Online Program

Exploring the co-occurrence patterns of multiple chronic diseases in the U.S. adult population using association rule discovery

Monday, November 4, 2013

Yoon-Ho Seol, PhD, Department of Clinical and Digital Health Sciences, Augusta University, Augusta, GA
Genny Carrillo-Zuniga, MD, MPH, ScD, School of Rural Public Health South Texas Center, Texas A&M, Health Science Center, McAllen, TX
Anita Bhat, MD, PhD, Department of Clinical and Digital Health Sciences, Augusta University, Augusta, GA
Miguel A. Zuniga, MD, DrPH, Department of Health Policy and Management, Texas A&M Health Science Center, McAllen, TX
There is an increasing prevalence of adults with multiple chronic conditions and the effective management of these conditions is complicated by the presence of significant comorbidities. The primary objective of this study was to explore the association patterns of multiple chronic conditions among U.S. adults and to examine to what extent these patterns vary by demographic characteristics and other risk factors.

We analyzed data from the nationally representative 2010 National Health Interview Survey (NHIS) using association rule mining. Based on the criteria of multiple chronic conditions used by CDC (Centers for Disease Control and Prevention), we selected nine chronic conditions including hypertension, heart disease, and diabetes using the responses of relevant survey items (e.g., Have you ever been told by a doctor or other health professional that you had hypertension?). We first applied association rule mining on these nine conditions to describe the overall prevalence and co-occurrence patterns of the conditions. We also compared each condition by limiting the number of the conditions that must appear on the antecedent part and the consequent part of the rules. To further explore how co-occurrence patterns are influenced by demographic and other characteristics, we examined several factors including age, gender, race, ethnicity, income, education, insurance, health status, residential area. We performed association analysis inside each of subgroups of the population by these factors and examine the differences in frequent association patterns using their support and confidence measures. Additionally, national estimates of corresponding subpopulations were derived using these association rules. The results of this study identified useful co-occurrence patterns of the chronic conditions and distinct subpopulations that were shaped by demographic and other risk factors. Developing a comprehensive understanding of these findings would help plan and implement successful public health programs and policies that are more responsive to the needs of U.S. adults.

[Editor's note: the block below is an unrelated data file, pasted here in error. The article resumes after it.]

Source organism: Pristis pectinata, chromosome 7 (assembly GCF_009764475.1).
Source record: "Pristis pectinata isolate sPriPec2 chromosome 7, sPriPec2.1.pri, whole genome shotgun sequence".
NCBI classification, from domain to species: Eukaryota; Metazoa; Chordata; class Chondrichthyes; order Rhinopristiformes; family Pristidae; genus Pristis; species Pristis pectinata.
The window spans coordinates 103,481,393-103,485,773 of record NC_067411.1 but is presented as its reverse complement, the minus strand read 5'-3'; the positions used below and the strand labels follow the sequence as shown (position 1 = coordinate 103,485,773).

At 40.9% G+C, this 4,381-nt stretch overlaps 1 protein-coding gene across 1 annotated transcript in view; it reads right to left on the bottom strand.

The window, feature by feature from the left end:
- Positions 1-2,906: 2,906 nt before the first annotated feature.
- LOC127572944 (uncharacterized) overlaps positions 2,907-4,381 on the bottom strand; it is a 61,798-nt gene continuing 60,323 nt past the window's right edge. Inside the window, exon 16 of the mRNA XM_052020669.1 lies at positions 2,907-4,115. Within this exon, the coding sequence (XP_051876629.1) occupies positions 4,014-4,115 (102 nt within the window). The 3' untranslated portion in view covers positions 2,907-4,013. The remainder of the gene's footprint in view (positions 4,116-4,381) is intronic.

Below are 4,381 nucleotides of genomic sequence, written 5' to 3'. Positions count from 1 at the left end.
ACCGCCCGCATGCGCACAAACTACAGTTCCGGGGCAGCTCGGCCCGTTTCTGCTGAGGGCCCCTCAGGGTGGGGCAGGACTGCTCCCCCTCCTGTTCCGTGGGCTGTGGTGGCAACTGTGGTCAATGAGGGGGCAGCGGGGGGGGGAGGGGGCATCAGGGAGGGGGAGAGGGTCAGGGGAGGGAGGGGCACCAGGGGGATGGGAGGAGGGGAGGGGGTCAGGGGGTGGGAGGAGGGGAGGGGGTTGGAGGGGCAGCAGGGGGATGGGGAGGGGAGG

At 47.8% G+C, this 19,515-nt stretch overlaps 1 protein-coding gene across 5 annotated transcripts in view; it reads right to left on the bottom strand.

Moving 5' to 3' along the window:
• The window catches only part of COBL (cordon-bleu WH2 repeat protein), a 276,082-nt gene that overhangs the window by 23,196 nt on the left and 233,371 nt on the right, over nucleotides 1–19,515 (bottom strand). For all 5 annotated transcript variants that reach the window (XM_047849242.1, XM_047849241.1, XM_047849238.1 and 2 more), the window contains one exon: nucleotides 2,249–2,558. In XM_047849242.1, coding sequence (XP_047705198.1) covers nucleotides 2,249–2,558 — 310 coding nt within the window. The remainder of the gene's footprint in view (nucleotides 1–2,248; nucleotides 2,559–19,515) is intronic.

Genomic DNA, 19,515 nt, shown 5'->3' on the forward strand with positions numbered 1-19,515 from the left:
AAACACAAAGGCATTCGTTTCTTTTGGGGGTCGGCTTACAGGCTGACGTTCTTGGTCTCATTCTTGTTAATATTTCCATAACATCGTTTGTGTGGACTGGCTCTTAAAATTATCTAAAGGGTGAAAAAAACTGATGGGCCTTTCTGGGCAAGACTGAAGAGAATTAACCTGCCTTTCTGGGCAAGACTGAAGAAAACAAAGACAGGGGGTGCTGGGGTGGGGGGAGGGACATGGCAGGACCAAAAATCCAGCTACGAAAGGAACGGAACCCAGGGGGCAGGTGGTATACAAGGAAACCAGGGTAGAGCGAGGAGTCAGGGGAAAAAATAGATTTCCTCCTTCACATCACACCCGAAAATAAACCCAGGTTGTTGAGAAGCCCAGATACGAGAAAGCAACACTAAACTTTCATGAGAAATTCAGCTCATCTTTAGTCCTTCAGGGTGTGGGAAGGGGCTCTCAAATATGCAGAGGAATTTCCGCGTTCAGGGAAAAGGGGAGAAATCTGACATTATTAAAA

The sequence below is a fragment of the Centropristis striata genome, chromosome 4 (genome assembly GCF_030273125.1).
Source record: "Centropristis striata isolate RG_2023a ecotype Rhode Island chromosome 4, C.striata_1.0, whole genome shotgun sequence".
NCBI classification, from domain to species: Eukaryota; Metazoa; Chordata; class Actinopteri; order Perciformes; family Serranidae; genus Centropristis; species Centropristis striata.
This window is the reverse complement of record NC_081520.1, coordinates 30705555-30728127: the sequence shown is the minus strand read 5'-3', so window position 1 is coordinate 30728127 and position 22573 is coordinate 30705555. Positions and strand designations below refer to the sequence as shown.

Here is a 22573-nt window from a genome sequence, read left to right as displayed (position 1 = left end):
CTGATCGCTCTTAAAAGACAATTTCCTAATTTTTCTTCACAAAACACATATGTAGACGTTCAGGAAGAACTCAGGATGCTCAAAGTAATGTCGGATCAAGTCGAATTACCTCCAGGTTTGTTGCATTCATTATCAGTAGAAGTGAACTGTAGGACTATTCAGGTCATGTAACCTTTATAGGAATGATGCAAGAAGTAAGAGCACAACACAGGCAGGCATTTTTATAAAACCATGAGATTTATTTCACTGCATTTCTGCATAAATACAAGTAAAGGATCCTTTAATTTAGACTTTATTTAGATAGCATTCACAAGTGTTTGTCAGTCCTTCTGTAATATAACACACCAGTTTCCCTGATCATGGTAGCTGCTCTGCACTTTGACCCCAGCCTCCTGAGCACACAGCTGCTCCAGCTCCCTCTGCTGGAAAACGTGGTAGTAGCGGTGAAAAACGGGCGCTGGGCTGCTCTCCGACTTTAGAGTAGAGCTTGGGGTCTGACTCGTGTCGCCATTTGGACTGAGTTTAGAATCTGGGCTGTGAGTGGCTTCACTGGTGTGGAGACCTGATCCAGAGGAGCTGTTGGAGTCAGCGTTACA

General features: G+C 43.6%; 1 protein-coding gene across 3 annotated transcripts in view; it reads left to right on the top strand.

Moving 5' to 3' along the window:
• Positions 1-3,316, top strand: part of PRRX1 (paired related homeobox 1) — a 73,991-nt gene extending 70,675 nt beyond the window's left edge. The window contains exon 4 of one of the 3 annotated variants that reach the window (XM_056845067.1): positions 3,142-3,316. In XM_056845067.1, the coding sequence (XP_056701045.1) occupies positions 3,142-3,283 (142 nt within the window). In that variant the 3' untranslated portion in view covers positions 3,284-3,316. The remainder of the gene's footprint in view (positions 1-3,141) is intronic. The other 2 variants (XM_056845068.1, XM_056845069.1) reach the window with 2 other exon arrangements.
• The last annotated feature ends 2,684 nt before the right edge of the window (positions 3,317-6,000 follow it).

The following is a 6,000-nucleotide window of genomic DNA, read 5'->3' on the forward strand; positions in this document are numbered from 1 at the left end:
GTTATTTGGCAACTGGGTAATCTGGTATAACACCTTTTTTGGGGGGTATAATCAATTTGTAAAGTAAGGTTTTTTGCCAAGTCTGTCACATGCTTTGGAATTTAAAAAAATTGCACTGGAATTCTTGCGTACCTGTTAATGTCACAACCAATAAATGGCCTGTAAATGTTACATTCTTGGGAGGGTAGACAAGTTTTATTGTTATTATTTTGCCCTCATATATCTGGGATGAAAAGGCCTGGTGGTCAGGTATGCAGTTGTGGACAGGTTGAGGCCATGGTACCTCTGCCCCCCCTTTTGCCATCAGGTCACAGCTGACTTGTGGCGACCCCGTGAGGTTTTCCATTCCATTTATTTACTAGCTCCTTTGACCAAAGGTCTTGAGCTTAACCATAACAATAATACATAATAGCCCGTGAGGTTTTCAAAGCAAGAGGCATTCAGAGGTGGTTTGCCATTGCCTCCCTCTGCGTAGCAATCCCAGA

Learning Areas:

Assessment of individual and community needs for health education
Communication and informatics
Public health or related research

Learning Objectives:
Identify the co-occurrence patterns of multiple chronic diseases among U.S. adults. Assess the influence of demographic and other risk factors on the co-occurrence patterns. Discuss the opportunities and challenges of performing association rule mining on national health survey data

Presenting author's disclosure statement:

Qualified on the content I am responsible for because: I contributed to the design, data collection and analysis, and interpretation of this study.
Any relevant financial relationships? No

I agree to comply with the American Public Health Association Conflict of Interest and Commercial Support Guidelines, and to disclose to the participants any off-label or experimental uses of a commercial product or service discussed in my presentation.

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